Job Search Networking

Now that you’ve completed your research and have some background about your target industry, you’ll want to establish personal contacts who can also help you locate jobs.

Networking is the process of talking to people in order to get additional contacts or information about possible hiring opportunities. Studies show that as much as 60 percent of the jobs available are filled through this process.

To give you an idea of how effective networking can be, consider the following. The average American knows about 300 people. If you know 300 people and each of those people knows 300 people, you instantly have 90,000 potential contacts! As you begin to network, you’ll probably be amazed at how many of them know someone who works in your area of interest.

Networking discussions are beneficial for providing information about employment trends, salary ranges, job leads, potential target companies or industries, and the names of individuals who make hiring decisions. They also yield tips that will:

  • Expand your list of contacts
  • Help you hone your interviewing skills
  • Give you individualized feedback regarding your job search strategy and resume

Begin networking by contacting people in the following categories:

  • Parents
  • Alumni in your target industry
  • Neighbors
  • Relatives
  • College professors
  • Departmental advisors
  • Community business people
  • Former co-workers
  • Church members
  • Classmates and school acquaintances
  • Members of professional or social organizations
  • Acquaintances and friends

Make a list of the people you know who fall into these categories. Include their full name, address, and home and work telephone numbers. Use a small notebook to keep track of your growing list of contacts and take notes about the conversations that you have with each one. For instance, if someone sounds eager to help you and encourages you to call back, write it down.

When you begin networking, clearly communicate your qualifications, desired position, geographic preference, and, if the topic arises, salary requirements. Be clear about your goals. It will be easier for people to help you if they know what you’re looking to find.

When speaking with a contact, avoid simply asking for a job. Instead, mention that you’re interested in a certain industry, and ask her if she has any suggestions about how to approach your job search. Ask if she knows anyone in the industry who might be willing to talk to you – not about a job, but about your job hunting strategy. If she suggests getting in touch with someone else, ask permission to use her name, and then follow up as soon as possible.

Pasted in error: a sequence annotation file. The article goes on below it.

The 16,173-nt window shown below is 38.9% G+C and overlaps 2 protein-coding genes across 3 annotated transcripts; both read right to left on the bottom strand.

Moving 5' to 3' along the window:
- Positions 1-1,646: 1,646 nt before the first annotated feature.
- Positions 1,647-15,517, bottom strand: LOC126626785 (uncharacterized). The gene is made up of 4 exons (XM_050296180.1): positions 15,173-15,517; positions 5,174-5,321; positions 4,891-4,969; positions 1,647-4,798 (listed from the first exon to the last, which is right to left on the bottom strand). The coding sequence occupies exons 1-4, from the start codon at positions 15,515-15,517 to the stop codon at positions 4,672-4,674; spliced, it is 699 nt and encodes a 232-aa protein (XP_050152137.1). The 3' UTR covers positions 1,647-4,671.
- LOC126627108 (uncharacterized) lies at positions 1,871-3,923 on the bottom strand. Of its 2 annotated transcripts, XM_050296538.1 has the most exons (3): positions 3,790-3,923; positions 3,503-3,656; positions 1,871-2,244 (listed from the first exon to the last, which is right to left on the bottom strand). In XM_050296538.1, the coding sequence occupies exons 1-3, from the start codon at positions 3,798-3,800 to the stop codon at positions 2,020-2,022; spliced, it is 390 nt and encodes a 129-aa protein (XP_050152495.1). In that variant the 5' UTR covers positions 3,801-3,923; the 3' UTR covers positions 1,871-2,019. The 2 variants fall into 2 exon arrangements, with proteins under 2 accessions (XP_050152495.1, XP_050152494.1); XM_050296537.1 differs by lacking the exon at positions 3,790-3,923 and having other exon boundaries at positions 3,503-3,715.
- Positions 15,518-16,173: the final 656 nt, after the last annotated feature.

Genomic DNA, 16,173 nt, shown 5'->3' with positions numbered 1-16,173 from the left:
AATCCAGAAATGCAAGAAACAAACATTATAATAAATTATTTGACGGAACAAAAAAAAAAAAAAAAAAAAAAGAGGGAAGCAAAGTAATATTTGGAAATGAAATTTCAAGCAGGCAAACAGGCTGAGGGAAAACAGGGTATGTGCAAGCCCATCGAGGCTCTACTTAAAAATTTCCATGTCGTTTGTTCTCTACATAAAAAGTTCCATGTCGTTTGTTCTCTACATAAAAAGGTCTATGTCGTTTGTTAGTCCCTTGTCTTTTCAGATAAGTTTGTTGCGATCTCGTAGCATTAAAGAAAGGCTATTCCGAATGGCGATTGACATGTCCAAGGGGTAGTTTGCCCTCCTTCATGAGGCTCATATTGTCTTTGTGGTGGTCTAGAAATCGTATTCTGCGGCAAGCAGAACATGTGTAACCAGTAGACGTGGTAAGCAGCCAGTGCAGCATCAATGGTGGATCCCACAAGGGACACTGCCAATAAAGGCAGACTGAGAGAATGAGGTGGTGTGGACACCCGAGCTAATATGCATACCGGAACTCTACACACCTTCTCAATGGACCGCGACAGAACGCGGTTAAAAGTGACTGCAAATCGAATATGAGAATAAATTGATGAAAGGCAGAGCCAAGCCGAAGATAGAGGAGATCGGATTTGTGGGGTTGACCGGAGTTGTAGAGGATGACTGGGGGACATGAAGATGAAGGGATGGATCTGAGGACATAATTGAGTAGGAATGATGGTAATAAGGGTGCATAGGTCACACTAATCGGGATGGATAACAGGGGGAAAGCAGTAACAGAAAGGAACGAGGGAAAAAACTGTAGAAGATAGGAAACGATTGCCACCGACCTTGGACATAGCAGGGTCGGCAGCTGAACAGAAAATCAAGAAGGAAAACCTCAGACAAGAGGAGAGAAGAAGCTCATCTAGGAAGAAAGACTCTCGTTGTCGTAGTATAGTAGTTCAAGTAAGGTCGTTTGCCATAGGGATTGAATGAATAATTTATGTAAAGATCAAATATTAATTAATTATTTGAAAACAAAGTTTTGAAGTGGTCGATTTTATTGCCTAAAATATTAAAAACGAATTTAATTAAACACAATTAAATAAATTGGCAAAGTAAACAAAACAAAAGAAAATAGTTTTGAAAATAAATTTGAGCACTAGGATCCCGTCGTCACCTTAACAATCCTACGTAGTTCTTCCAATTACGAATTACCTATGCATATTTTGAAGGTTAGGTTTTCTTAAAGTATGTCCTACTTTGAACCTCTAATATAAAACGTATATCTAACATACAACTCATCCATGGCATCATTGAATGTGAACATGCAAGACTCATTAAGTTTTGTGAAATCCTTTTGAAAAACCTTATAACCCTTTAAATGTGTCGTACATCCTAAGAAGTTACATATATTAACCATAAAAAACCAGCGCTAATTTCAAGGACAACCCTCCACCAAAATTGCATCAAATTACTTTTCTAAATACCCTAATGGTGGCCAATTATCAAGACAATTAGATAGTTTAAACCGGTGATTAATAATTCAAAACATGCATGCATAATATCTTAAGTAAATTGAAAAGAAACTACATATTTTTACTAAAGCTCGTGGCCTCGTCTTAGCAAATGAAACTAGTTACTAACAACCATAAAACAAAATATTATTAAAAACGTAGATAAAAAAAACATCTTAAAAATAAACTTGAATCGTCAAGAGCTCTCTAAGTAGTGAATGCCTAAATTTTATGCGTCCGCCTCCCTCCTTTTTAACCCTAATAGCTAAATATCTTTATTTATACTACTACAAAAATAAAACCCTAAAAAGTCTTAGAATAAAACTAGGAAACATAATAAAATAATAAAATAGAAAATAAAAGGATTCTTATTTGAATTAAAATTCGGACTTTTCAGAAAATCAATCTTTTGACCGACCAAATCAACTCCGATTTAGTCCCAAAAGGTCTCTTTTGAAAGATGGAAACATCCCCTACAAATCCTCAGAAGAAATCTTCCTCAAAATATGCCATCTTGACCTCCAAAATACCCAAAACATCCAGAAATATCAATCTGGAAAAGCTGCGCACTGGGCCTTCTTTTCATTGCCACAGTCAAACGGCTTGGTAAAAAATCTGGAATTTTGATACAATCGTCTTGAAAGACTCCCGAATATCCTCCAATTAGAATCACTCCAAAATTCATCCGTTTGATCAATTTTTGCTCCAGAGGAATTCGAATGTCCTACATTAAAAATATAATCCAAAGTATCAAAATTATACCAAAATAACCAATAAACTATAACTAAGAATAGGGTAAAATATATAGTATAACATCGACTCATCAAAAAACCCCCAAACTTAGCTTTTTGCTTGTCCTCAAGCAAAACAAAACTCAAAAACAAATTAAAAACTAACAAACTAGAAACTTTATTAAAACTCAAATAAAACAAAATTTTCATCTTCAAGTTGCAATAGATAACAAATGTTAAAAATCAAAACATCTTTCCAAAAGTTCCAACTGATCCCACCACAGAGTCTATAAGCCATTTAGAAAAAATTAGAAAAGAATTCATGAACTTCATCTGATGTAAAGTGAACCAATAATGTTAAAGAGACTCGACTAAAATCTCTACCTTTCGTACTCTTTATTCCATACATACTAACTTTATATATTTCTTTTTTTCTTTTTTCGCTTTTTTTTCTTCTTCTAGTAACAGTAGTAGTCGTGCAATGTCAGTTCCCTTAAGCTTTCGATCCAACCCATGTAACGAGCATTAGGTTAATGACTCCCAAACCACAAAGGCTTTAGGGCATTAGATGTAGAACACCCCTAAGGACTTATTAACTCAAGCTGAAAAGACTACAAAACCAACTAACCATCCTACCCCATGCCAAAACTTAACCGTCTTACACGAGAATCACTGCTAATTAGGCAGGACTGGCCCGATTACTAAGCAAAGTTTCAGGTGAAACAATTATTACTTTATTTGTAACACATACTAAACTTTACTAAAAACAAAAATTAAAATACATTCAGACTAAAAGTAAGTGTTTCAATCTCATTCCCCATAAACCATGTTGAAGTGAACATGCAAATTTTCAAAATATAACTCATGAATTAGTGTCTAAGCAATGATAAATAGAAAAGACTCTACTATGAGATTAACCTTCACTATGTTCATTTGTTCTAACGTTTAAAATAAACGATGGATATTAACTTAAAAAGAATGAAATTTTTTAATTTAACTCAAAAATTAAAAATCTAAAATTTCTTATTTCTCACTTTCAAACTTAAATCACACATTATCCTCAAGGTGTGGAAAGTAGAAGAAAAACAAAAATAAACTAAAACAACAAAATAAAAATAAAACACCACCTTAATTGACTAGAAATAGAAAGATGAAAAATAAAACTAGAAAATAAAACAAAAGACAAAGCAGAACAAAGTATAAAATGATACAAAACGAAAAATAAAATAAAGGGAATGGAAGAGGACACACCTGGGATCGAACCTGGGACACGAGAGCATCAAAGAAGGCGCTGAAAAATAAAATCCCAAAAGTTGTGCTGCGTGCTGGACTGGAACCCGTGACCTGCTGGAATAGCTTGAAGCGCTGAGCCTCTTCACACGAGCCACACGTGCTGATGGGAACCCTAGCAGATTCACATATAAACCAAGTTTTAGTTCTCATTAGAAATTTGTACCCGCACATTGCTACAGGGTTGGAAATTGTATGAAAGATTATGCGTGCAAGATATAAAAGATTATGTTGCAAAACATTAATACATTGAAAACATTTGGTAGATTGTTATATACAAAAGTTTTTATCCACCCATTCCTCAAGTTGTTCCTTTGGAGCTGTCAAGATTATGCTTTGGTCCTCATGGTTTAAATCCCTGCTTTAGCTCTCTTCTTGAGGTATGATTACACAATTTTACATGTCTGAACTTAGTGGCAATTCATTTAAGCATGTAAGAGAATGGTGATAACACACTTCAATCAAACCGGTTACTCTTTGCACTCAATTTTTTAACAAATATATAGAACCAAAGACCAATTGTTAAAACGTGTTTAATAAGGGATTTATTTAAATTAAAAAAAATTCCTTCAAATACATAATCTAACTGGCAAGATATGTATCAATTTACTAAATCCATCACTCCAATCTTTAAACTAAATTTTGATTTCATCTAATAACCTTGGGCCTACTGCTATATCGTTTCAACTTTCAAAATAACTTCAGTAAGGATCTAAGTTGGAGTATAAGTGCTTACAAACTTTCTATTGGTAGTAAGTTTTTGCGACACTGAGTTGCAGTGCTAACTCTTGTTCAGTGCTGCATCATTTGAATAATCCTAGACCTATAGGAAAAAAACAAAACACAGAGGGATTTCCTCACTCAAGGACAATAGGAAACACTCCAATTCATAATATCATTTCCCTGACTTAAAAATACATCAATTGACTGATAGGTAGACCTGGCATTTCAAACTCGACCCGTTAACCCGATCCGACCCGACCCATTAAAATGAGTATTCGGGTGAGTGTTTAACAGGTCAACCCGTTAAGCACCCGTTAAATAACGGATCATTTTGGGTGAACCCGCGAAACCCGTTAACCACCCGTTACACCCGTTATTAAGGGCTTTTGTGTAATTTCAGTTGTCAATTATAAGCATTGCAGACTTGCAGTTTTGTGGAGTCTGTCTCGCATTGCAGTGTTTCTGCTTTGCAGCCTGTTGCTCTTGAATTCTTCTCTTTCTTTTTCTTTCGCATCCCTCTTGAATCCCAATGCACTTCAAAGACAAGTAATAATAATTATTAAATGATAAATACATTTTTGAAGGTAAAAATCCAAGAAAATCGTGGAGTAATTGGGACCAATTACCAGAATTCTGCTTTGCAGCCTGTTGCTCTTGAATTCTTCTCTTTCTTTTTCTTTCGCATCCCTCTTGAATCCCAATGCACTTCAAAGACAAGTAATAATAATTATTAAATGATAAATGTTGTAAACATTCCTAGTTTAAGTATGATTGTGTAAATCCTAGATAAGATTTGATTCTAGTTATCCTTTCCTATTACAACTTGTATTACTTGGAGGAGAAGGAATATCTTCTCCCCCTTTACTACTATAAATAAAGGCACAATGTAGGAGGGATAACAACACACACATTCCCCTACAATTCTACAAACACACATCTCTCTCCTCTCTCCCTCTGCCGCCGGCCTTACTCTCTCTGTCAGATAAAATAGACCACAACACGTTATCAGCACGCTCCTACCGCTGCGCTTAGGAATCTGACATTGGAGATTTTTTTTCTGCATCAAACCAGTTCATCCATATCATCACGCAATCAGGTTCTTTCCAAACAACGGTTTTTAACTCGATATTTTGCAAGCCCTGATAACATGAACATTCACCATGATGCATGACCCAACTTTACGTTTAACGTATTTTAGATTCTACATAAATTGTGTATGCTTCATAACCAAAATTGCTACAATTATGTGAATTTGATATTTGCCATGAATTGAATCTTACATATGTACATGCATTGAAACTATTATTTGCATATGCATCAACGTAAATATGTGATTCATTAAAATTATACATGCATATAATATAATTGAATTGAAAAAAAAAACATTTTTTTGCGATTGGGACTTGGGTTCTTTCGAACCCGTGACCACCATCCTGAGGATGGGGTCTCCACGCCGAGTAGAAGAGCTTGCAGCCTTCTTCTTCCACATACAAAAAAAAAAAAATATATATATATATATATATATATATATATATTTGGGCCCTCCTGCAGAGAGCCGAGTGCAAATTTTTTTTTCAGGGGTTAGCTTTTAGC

Keep a record of everyone you talk with. Include the correct spelling of their name, the date, and the content of your conversation. These notes are useful for recalling names and conversations, and as a reminder for thank you notes, which you should send to everyone who helps you.

Networking Letters

You may wish to make your initial networking contacts by mail rather than by telephone. In the letter below, notice that the opening sentence mentions the name of the person who referred you to the reader. This establishes a connection with the reader before moving on to your request.

You can view a sample networking letter or go to our Sample Resumes. Rather than simply copying it, try to communicate your own unique style and personality to the reader. Be sure to avoid asking for a job directly.

Typical Flow of Network Meetings

Gather information by talking with people who work in the type of industry that interests you. Save your best contacts for last, after you’ve had a chance to practice.

When you set up meetings with people, be sure to differentiate between informational interviews and potential employment interviews. Most employers are generally open to meeting for informal, informational interviews. If you’ve made it clear over the phone that you’re looking for employment, however, it’s appropriate to bring a copy of your resume with you to the meeting.

Acknowledge the support staff you talk to. They are sometimes your most direct link to the person who has the power to hire you, so their impressions of you can make a difference.

When calling to set up a meeting, try to remember the following points:

  • Explain why you’re calling. Be direct about whether you’re calling to ask about the industry, or actually looking for a job, but never ask for a job outright.
  • Ask whether this is a good time to talk. Give your contact a chance to speak with you now or to make arrangements for a time that is more convenient.
  • Tell her why she is a special contact for you. If you have a mutual friend or acquaintance, mention his or her name.
  • Describe your skills briefly.
  • Let the person know how she can best help you. She can’t read your mind, so depending on what you want, ask if she has time to meet with you, insights about the current job market in that field, or if she knows other people you should talk to.
  • Be positive!
  • Thank her for taking the time to talk with you – be sincere and professional.
  • Keep a record of all interactions for future reference.

Many people are uncomfortable asking others – especially people they don’t know well – for help. When asking for assistance, don’t apologize, and don’t take it personally if someone can’t talk with you. You are not doing anything wrong by asking for assistance.

Think of how you would feel if someone called you at work and asked for help – especially if you were able to offer advice and support. When you approach people appropriately, they will usually be happy to be of assistance.


Sign up for our newsletter!